Woman scalped in tractor accident received life-changing reconstructive surgery

Piron Guillaume via Unsplash

A Danish woman has undergone a rare and complicated surgery after being scalped in a tractor accident.

The woman, in her mid-60s, was fixing her tractor when her hair got caught in a drill, ripping the skin from her head all the way from her eyebrows to the hairline on her neck, surgeons said.

Miraculously, the woman was able to call an ambulance, and her scalp was mostly intact. That’s when the clock started ticking.

The case report, published in the British Medical Association’s publication BMJ (warning: contains graphic images), said the injury was called a total scalp avulsion, a “rare and potentially life-threatening injury.”

The injury is so rare that there are very few scientific reports about how to reattach the scalp, and even fewer surgeons who could actually do it.

“Most of the larger departments of plastic and reconstructive surgery worldwide will have the necessary setup and equipment to perform the procedure,” according to the case report published Jan. 6. “However, only a handful of surgeons will have prior experience with this kind of injury.”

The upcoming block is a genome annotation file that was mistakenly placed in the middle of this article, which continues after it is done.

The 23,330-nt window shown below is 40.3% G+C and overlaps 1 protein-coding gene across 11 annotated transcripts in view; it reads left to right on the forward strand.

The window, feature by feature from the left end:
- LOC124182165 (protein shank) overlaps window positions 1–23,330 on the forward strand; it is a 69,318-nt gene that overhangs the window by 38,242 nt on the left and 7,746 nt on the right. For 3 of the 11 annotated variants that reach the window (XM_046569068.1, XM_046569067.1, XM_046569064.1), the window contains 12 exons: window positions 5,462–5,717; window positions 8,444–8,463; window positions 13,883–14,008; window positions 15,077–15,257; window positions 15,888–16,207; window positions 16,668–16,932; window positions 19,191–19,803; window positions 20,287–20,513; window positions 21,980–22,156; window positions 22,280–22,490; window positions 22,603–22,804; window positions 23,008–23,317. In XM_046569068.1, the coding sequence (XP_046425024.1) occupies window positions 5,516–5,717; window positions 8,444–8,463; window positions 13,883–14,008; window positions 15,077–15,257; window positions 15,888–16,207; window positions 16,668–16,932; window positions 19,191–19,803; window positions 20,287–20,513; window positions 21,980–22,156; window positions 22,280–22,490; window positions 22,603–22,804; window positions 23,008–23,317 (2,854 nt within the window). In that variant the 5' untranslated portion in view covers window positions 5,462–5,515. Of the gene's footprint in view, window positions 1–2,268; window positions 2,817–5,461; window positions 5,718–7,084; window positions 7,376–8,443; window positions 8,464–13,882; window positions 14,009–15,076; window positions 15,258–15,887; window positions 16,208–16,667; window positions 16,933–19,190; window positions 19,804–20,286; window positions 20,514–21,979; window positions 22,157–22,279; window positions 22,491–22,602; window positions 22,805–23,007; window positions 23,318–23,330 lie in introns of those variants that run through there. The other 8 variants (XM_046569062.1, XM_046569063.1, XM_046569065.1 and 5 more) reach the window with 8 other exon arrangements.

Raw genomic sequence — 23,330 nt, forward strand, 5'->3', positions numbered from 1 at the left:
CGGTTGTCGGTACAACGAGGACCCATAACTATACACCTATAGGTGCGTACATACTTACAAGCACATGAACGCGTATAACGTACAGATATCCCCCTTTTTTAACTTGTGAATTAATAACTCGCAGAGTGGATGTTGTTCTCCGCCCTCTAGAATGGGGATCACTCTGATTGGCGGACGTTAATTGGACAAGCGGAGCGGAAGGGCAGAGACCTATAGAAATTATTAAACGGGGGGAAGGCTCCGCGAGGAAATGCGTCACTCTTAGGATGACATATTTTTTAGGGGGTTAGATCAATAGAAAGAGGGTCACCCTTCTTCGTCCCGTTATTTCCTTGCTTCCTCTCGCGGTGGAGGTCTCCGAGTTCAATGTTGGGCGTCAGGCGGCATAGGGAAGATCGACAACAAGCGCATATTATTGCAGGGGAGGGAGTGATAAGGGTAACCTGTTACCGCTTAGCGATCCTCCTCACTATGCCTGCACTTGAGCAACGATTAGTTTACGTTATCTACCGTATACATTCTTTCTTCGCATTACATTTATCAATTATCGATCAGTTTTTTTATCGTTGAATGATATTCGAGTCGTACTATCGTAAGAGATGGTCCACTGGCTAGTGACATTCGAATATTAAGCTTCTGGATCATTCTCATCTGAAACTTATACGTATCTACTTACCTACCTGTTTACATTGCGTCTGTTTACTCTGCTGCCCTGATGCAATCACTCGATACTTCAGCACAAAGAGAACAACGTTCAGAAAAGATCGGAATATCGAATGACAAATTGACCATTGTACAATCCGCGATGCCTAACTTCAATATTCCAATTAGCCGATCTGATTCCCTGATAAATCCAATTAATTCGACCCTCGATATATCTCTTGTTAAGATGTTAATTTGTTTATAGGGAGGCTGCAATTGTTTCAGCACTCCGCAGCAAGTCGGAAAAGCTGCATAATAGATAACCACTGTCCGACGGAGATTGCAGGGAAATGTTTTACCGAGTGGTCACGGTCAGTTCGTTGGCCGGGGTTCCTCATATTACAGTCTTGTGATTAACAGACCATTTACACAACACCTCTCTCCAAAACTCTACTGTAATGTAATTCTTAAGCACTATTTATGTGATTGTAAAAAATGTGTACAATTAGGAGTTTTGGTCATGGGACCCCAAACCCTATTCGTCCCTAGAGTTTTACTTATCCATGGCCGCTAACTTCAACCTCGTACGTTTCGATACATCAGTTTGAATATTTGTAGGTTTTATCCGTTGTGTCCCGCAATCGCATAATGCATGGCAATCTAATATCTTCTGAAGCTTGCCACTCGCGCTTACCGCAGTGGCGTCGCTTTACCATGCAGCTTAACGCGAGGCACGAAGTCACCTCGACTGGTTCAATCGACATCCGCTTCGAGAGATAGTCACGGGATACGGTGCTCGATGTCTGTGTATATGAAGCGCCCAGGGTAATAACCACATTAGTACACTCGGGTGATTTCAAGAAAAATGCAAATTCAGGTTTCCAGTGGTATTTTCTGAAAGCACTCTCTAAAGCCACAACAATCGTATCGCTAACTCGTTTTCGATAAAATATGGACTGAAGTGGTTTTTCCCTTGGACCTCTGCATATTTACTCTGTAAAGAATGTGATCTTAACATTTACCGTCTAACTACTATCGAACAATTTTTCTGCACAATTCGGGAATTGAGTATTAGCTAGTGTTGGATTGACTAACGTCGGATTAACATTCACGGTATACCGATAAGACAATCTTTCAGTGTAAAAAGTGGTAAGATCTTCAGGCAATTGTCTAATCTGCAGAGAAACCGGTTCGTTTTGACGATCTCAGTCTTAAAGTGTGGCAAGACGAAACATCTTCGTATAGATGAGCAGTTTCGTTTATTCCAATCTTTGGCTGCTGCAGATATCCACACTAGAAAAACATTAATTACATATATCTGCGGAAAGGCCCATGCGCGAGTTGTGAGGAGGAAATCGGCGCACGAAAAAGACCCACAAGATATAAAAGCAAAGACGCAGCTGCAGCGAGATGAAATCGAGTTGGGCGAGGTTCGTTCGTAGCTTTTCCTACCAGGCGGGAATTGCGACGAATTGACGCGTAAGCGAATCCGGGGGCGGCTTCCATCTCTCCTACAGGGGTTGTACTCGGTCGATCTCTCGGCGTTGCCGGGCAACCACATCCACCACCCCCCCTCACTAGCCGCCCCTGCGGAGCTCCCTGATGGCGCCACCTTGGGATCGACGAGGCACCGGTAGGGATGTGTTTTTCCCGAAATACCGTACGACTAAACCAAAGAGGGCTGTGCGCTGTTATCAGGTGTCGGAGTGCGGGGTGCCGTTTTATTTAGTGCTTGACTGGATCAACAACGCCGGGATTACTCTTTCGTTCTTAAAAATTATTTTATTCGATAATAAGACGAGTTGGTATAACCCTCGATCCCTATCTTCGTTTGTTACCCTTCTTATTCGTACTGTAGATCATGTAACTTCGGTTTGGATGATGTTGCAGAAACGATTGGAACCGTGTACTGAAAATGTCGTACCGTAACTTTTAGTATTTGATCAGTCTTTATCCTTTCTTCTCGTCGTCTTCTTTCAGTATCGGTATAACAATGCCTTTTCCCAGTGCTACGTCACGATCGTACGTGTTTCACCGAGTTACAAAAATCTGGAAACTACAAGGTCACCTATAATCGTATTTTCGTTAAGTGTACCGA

In a case like this, timing is everything. When paramedics arrived, they placed the scalp on ice, hoping to reduce the metabolism and keep the skin alive. The woman and her scalp were rushed to a trauma center, and surgeons immediately began stitching the pieces of skin back together, according to the case report.

The surgery is painstakingly difficult, surgeons said. Not only did they need to reattach the skin of the scalp back onto the woman’s head, but they also had to sew together the blood vessels that keep the skin and tissue alive.

Blood vessels can be as large as 2 centimeters or as small as 2 micrometers, smaller than a human hair, according to the Cleveland Clinic.

The surgeons battled the clock, but after only five hours, the woman’s scalp was back on her head.

“We believe that this is one of the largest scalp avulsions to be replanted successfully,” surgeons said in the case report.

Six months later, the woman is starting to regain sensation on her scalp, and her hair is starting to grow back, something the surgeons did not expect.

“I am very delighted that I am not suffering from (hair loss), which I have been told is a well-known problem after a scalp avulsion,” the woman said in the case report. “My hair is slowly growing back which is helping me achieve the same appearance that I had prior to my accident.”

The surgeons hope this case will help provide the framework for future scalp avulsion surgeries and help those who have accidents regain their appearances.

“I believe it was more traumatising for the people around me and my husband would agree,” the woman said in the case report, adding she felt little pain. “It is slowly getting better week by week. This (continuous) progress gives me a lot of faith for the future.”

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